(Above) The 2 fittings and access to the inside of the “dry chassis”.
Now that the chassis is starting to take shape, and while I had to wait for shipping of more parts, I started planning my electronics stack.
I knew that I would use the Raspberry Pi Zero as my controller and had to make sure that it could support my planned 4 thrusters. Some research and draft wiring diagrams later proved that it was possible, and I started looking for the appropriate parts:
- 3000 mAh, 11.1V w/ 30C LiPo Battery (From Amazon)
- 12V to 5V voltage regulator (AliExpress) to power the Pi from the battery
- 4x 11.1V Brushless Motor Thrusters (2 CCW and 2 CW) (AliExpress)
- Raspberry Pi Camera V2 – 8MP (https://www.buyapi.ca/)
- 4x 40A Brushless Motor ESCs (AliExpress)
- Raspberry Pi Zero (Already had)
- MicroUSB to ethernet adapter (for later when I want to tether the sub through ethernet — Pi Zero needs it)
Again, a sketch:
What is not in there are a few fuses that I will be placing to make sure that things don’t blow up on me.
The keen ones will notice that the thrusters are massive… and the 3000mAh battery I have would only be able to run for a short period of time before draining. This is true. Each thruster is rated for 3-5kg of thrust. My ROV when complete will weigh approximately 1 kg and will be quite streamlined — so there isn’t really a need to use the thrusters to their full capacity. My plan is to regulate the thrust through the ESCs and limit draw in a variety of ways: Software max thrust limit (write the software to limit the max draw), and use fuses that are lower than the peak draw. Worst-case I blow a fuse — which isn’t ideal but keeps things regulated. My hope is that the software will be enough and the fuses are a fail-safe.
The electronics are mounted on a 3mm thick aluminum plate that I had cut to the specifications of the inner hull (“dry chassis”). This is also light but strong enough to prevent bending and warping. I drilled holes in it and put spacers on it to mount the RaspberryPi Zero and the battery. This makes it so the entire electronics stack can be pulled out of the inner hull and worked on, have batteries changed, etc. without having to disassemble too much of the platform. You just have to unscrew the end-cap, unhook the inner connectors, and pull the entire plate out.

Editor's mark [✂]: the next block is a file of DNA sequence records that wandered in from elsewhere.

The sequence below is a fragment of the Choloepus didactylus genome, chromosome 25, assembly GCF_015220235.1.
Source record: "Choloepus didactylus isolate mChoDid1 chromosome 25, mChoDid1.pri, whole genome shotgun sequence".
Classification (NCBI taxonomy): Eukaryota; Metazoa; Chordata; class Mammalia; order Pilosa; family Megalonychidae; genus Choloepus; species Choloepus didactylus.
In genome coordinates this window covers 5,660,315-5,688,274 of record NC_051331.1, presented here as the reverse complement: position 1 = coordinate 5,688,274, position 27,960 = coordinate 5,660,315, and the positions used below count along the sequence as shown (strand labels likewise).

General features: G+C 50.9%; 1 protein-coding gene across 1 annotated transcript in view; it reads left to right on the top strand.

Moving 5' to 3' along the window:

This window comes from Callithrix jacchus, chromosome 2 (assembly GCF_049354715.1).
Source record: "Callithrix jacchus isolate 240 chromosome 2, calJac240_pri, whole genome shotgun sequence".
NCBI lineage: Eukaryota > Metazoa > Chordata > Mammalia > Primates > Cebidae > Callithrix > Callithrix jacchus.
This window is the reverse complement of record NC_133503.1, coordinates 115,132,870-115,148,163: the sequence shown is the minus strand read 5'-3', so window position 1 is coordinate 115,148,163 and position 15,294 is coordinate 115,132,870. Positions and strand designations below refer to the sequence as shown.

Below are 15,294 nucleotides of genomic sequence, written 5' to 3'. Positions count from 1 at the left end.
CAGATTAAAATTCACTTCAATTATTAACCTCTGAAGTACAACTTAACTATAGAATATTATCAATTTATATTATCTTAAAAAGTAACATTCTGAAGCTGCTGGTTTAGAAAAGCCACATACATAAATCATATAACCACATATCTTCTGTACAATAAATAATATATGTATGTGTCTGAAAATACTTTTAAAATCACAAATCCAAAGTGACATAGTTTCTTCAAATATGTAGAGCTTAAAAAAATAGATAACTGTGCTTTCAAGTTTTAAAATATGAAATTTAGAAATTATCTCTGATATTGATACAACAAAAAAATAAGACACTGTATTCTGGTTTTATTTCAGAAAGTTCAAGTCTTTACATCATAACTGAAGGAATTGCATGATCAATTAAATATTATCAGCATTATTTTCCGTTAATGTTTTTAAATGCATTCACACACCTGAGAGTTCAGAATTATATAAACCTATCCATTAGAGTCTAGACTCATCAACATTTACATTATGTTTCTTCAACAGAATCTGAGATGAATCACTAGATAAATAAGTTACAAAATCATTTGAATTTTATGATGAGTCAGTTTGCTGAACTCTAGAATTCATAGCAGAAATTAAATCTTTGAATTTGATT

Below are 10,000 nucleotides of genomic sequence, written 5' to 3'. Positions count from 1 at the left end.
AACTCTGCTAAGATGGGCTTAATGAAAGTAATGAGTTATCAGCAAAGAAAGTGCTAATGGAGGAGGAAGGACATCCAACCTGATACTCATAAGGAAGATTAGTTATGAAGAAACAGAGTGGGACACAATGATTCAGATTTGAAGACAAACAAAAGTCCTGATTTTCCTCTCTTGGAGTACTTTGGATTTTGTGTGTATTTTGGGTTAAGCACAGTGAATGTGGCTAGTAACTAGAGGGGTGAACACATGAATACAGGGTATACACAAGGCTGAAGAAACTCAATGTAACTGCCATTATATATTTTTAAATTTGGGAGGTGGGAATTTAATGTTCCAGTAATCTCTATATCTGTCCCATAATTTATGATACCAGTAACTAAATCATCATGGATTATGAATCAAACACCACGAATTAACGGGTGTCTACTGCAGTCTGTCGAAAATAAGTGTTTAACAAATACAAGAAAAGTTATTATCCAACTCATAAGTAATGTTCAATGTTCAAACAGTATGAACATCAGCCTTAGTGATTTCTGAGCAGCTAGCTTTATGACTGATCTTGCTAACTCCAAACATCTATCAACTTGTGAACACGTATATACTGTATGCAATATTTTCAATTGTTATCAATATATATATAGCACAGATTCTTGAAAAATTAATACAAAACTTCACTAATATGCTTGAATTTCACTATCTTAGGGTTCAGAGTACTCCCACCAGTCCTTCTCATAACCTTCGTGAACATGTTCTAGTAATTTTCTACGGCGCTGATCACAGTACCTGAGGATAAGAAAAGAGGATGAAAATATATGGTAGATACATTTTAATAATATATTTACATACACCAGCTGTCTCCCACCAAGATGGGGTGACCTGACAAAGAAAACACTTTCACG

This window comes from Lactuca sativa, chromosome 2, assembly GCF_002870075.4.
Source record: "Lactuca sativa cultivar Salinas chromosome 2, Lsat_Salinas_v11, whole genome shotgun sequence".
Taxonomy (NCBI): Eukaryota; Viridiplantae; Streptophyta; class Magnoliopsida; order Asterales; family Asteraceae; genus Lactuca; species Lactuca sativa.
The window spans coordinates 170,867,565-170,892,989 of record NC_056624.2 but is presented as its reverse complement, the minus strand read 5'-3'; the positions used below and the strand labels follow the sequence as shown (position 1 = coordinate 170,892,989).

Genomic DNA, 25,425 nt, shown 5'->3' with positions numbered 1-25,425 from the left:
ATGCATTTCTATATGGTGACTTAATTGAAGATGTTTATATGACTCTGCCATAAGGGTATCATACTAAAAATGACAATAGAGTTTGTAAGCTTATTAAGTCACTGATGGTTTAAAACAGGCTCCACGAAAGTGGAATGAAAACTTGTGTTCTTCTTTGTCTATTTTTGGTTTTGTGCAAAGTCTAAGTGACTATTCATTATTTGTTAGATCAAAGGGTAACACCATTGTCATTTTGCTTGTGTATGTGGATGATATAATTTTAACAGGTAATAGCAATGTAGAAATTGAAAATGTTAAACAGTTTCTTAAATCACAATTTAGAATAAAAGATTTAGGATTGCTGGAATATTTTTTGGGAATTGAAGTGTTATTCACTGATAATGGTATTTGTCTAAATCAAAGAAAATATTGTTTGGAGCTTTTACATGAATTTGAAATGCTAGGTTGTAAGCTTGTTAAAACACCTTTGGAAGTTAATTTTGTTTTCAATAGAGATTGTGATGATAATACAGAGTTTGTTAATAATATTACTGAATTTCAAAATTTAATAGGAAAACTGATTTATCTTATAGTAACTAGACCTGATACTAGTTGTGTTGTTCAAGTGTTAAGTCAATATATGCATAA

(Above) Mounted Pi Zero and battery “holster” (below the plate).
- I plan on putting guides in the inner-hull to allows the plate to slide easily and lock securely in place. I have also ordered some water-proof connectors for some of the cabling that will have to go from the dry-hull to the wet side.
(Above) Big thrusters
- The thrusters have arrived and I have started mounting them to the scaffolding. They will be mounted with the turn/forward/backward thrust on the sides (facing forward and back), and the other two thrusters will be used for upward and downward thrust. I have 2 options for that — front-back position, or mirrored side thrusters (facing up). If I go front-back, I also get tilt, but there isn’t much real-estate on the scaffolding for that. We will see.
- I have started writing the software for the ROV — there will be a basic server on the sub that the command station connects to. The command station software will take joystick commands and relay them to the sub via network connection. The video feed will come through on the same wire. This can be improved to be completely autonomous but that will be a future project.
- I am still waiting on the ESCs so I can’t test the entire thruster configuration just yet. Once those come in, I will be able to start testing the software on the physical platform with the actual hardware.
- I still need to do a full 30m pressure test on the chassis. I plan on doing another layer of epoxy over all areas that were cemented as these are the most obvious places of failure.
- I need to mount the camera at the front of the electronics plate — position is extremely important so this will take some precision.
- I am custom-manufacturing some water-proof LEDs for the ROV, and still waiting for the parts to be shipped to me. (Basic 1 inch PVC pipe, reflective light backing, and LEDs). I plan on making these fully self-contained and will mount to the scaffolding. Battery draw will be minimal.
I will post Part 2 of this project when the ROV is complete